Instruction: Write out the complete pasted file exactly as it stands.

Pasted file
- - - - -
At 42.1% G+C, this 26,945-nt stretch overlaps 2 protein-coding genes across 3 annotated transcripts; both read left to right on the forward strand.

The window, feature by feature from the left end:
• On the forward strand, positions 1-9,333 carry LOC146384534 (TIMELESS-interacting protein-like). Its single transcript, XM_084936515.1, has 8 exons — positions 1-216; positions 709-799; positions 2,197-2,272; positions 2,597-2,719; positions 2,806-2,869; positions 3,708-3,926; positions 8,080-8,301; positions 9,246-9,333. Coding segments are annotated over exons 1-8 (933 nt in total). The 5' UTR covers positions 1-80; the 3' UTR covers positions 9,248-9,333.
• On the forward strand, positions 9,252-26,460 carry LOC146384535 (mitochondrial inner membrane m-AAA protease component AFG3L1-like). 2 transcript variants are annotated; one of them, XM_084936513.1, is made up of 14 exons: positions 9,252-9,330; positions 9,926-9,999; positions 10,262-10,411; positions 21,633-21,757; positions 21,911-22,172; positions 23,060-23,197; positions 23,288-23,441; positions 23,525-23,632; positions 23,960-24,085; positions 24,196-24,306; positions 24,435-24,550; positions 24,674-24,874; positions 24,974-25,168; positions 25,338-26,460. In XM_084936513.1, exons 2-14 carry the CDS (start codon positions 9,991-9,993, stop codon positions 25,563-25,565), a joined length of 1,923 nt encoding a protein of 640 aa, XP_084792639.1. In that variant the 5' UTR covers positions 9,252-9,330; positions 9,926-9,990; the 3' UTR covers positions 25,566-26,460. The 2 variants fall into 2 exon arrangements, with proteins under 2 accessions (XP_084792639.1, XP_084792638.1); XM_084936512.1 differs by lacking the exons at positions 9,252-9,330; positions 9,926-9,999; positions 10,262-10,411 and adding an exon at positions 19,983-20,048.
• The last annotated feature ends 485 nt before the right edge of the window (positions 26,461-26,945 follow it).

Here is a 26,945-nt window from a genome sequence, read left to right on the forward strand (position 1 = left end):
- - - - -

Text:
At 42.1% G+C, this 26,945-nt stretch overlaps 2 protein-coding genes across 3 annotated transcripts; both read left to right on the forward strand.

The window, feature by feature from the left end:
• On the forward strand, positions 1-9,333 carry LOC146384534 (TIMELESS-interacting protein-like). Its single transcript, XM_084936515.1, has 8 exons — positions 1-216; positions 709-799; positions 2,197-2,272; positions 2,597-2,719; positions 2,806-2,869; positions 3,708-3,926; positions 8,080-8,301; positions 9,246-9,333. Coding segments are annotated over exons 1-8 (933 nt in total). The 5' UTR covers positions 1-80; the 3' UTR covers positions 9,248-9,333.
• On the forward strand, positions 9,252-26,460 carry LOC146384535 (mitochondrial inner membrane m-AAA protease component AFG3L1-like). 2 transcript variants are annotated; one of them, XM_084936513.1, is made up of 14 exons: positions 9,252-9,330; positions 9,926-9,999; positions 10,262-10,411; positions 21,633-21,757; positions 21,911-22,172; positions 23,060-23,197; positions 23,288-23,441; positions 23,525-23,632; positions 23,960-24,085; positions 24,196-24,306; positions 24,435-24,550; positions 24,674-24,874; positions 24,974-25,168; positions 25,338-26,460. In XM_084936513.1, exons 2-14 carry the CDS (start codon positions 9,991-9,993, stop codon positions 25,563-25,565), a joined length of 1,923 nt encoding a protein of 640 aa, XP_084792639.1. In that variant the 5' UTR covers positions 9,252-9,330; positions 9,926-9,990; the 3' UTR covers positions 25,566-26,460. The 2 variants fall into 2 exon arrangements, with proteins under 2 accessions (XP_084792639.1, XP_084792638.1); XM_084936512.1 differs by lacking the exons at positions 9,252-9,330; positions 9,926-9,999; positions 10,262-10,411 and adding an exon at positions 19,983-20,048.
• The last annotated feature ends 485 nt before the right edge of the window (positions 26,461-26,945 follow it).

Here is a 26,945-nt window from a genome sequence, read left to right on the forward strand (position 1 = left end):